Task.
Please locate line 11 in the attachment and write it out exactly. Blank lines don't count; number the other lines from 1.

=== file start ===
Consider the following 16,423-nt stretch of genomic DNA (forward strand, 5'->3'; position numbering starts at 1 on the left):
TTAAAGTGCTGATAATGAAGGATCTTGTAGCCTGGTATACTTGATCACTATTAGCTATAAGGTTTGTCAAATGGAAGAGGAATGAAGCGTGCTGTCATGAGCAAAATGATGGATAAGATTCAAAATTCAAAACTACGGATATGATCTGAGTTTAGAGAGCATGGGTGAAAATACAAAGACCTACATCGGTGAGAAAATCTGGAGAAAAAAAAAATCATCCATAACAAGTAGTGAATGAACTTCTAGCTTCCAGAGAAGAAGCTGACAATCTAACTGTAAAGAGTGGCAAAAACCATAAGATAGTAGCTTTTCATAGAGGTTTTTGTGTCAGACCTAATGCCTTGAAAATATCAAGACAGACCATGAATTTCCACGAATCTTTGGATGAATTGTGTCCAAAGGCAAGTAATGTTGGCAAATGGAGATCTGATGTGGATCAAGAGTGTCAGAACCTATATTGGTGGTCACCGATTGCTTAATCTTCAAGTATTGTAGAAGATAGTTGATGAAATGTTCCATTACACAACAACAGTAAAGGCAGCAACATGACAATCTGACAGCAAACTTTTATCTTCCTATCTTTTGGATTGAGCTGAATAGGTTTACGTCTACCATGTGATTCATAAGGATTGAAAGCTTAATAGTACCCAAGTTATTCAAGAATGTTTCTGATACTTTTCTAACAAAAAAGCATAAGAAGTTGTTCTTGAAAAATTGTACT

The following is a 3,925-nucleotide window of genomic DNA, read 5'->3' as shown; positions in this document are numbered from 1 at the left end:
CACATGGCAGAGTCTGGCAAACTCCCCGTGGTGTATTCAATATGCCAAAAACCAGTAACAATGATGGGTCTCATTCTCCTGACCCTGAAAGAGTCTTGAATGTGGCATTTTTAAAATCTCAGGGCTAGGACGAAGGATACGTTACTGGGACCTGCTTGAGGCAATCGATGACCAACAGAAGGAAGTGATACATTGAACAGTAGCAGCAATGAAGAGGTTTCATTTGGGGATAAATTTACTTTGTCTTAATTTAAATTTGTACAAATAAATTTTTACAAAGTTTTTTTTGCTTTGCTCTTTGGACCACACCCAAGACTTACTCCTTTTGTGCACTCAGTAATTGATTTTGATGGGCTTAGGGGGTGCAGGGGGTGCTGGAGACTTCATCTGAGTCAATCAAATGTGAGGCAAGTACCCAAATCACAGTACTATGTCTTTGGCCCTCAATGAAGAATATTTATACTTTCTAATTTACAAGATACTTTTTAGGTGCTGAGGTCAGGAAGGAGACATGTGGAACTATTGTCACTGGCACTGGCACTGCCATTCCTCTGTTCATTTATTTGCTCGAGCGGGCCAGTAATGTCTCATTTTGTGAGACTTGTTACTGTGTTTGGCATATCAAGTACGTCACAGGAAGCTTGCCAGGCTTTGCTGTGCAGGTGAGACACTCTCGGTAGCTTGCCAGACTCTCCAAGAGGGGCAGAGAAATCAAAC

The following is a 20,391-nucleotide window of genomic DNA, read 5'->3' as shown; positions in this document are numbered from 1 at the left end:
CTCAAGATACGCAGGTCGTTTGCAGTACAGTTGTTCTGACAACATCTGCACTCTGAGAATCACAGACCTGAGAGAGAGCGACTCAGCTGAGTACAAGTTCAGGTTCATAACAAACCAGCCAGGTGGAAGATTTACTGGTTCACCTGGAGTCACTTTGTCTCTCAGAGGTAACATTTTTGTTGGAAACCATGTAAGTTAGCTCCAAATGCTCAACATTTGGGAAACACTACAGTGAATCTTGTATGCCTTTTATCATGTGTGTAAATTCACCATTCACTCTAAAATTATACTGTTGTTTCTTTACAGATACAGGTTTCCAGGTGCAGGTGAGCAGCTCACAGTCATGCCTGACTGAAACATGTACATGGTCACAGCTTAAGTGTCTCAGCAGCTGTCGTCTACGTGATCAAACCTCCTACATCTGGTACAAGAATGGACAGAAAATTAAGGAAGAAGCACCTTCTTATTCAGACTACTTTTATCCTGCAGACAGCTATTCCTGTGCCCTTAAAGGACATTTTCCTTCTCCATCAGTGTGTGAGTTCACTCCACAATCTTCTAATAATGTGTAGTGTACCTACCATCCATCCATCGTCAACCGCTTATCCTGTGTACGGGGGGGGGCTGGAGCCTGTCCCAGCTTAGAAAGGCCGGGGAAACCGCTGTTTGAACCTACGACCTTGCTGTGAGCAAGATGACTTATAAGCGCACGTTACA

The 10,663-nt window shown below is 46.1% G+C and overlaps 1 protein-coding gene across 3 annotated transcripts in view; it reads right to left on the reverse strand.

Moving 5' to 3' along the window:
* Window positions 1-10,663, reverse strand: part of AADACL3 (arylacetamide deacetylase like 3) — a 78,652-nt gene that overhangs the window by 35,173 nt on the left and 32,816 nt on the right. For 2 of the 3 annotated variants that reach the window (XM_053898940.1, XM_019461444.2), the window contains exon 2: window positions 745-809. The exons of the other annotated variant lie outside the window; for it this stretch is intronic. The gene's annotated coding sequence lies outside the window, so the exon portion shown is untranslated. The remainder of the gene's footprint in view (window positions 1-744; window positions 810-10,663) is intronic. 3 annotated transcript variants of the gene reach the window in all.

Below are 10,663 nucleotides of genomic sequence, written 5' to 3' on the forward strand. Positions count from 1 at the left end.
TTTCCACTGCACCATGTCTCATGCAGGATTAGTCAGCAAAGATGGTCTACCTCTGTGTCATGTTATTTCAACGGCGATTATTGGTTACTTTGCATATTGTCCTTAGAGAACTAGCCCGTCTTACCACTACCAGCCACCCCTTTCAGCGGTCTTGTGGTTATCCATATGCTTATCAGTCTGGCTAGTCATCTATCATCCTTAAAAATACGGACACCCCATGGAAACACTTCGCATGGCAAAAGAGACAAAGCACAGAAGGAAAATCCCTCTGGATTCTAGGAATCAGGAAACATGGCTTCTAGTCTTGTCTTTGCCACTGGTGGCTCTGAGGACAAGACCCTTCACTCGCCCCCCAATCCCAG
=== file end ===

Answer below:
TTTCCACTGCACCATGTCTCATGCAGGATTAGTCAGCAAAGATGGTCTACCTCTGTGTCATGTTATTTCAACGGCGATTATTGGTTACTTTGCATATTGTCCTTAGAGAACTAGCCCGTCTTACCACTACCAGCCACCCCTTTCAGCGGTCTTGTGGTTATCCATATGCTTATCAGTCTGGCTAGTCATCTATCATCCTTAAAAATACGGACACCCCATGGAAACACTTCGCATGGCAAAAGAGACAAAGCACAGAAGGAAAATCCCTCTGGATTCTAGGAATCAGGAAACATGGCTTCTAGTCTTGTCTTTGCCACTGGTGGCTCTGAGGACAAGACCCTTCACTCGCCCCCCAATCCCAG